How to Divide Up the Assets for a Divorce in Illinois

By Mary Jane Freeman

In Illinois, you have the right to reach a property settlement agreement with your spouse: the two of you can mutually decide how your assets and debts will be divided in a divorce. But if you don't get along, or otherwise can't come to an agreement, the court will make this decision for you. Illinois law follows a system of equitable distribution to divide your marital assets. This means the court will divide the property in a fair and just manner -- though not necessarily equally -- after evaluating your circumstances.

In Illinois, you have the right to reach a property settlement agreement with your spouse: the two of you can mutually decide how your assets and debts will be divided in a divorce. But if you don't get along, or otherwise can't come to an agreement, the court will make this decision for you. Illinois law follows a system of equitable distribution to divide your marital assets. This means the court will divide the property in a fair and just manner -- though not necessarily equally -- after evaluating your circumstances.

Marital Property

Before the court can divide assets in your divorce, it must first categorize the property you and your spouse own. This is because Illinois courts only have authority to divide marital property in divorce. Any asset you or your spouse acquired during the marriage is considered marital property. Assets you acquired before the marriage or received by inheritance or gift while married is considered your separate property, also known as non-marital property. Separate property is off-limits, and the court cannot divide it in your divorce case.

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Commingling and Transmutation

Sometimes, determining whether property is marital or separate is not easy or obvious. This often happens when spouses mix, or commingle, their assets. For example, if you place money you earned before your marriage into a joint account shared with your spouse, you have commingled your separate and marital assets. Unless you can later trace the funds to their original separate property source, the court is likely to deem the entire account marital property and divide the balance accordingly. The situation can become even more complicated if proceeds from the account are used to pay family expenses. In such cases, the court may find that you intended to use your separate funds for the benefit of the family, essentially treating the funds as a gift to the marriage. This is known as transmutation. The court will not reimburse these separate funds to you, even if you can trace them to separate property, because they have been converted into marital property.

Equitable Distribution

Once the court is able to distinguish between your marital and separate property, it will begin the process of distributing your family's marital assets. To do so, it will employ the principles of equitable distribution. This means the court will divide property between you and your spouse in a manner that is fair and just, though not necessarily equal, after evaluating several factors set out in Illinois law. These factors include the length of the marriage; each spouse's contributions, including nonpaid contributions, such as by a homemaker; any custody arrangements; each spouse's age, health, income and economic circumstances; and tax consequences of any property division.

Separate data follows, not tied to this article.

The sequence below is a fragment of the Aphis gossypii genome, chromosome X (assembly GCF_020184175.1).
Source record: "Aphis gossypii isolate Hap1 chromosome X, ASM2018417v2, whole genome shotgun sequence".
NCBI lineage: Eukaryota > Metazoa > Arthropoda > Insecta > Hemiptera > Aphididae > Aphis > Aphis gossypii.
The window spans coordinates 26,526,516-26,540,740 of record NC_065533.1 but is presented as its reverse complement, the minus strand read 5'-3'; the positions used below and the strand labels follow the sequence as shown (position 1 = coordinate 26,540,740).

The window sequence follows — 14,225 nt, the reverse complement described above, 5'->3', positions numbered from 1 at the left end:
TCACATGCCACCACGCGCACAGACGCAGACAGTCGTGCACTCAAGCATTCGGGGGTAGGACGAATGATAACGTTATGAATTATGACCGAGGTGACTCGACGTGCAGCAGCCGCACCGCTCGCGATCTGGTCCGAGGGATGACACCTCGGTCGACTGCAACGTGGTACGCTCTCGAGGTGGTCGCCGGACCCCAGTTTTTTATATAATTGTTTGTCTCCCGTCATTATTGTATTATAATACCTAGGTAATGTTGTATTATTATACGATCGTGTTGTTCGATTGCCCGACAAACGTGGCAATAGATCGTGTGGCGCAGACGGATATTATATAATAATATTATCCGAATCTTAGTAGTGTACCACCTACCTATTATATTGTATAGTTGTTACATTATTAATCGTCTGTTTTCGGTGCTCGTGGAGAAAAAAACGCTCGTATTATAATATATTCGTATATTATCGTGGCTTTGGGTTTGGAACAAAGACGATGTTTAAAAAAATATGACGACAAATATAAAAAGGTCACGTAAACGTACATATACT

Marital Misconduct

Under Illinois law, marital misconduct is not relevant to property division during divorce. This means the court will not consider a spouse's bad behavior when dividing the marital assets. So, if your spouse cheated on you and this is what led to the divorce, the court won't care -- you will not get more property because of it. But there is one exception to this rule: If your spouse engaged in financial misconduct, and this led to a waste of marital assets, the court may order him to reimburse you for those wasted assets in the divorce. For example, if your spouse used marital funds to splurge on his mistress by buying jewelry and luxury vacations, the court may award you additional marital assets to compensate for this loss because those funds were not used for the benefit of the family.

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Can She Really Take 1/2 of Everything in a Divorce?

References

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Divorce Property Rules

When you and your spouse separate, you must split your economic lives as well as your personal lives. Although the law on property division varies from state to state, all states have some way of dividing marital property and debt upon separation. Learning how your marital estate may be distributed can make an often confusing process easier to bear.

Marital Property Laws in Ohio

Couples who decide to divorce often wonder how their property will be split, or how much say they have in the matter. The answers to these questions depend, in large part, on where you live and the character of the property in question. Ohio is an equitable distribution state, meaning that courts split your marital property in a manner that is intended to be fair and just, based on factors set forth in state law.

Proving Money Is Inherited

Each state has its own laws regarding the division of marital property in a divorce. Community property states, which stand in the minority, require courts to divide an estate equally, whereas equitable distribution states -- the majority -- seek to divide estates equitably, or fairly. In both types of jurisdictions, inherited money is usually considered separate property and not divisible in divorce. The burden of proving that certain funds represent your inheritance, however, will likely rest on you.

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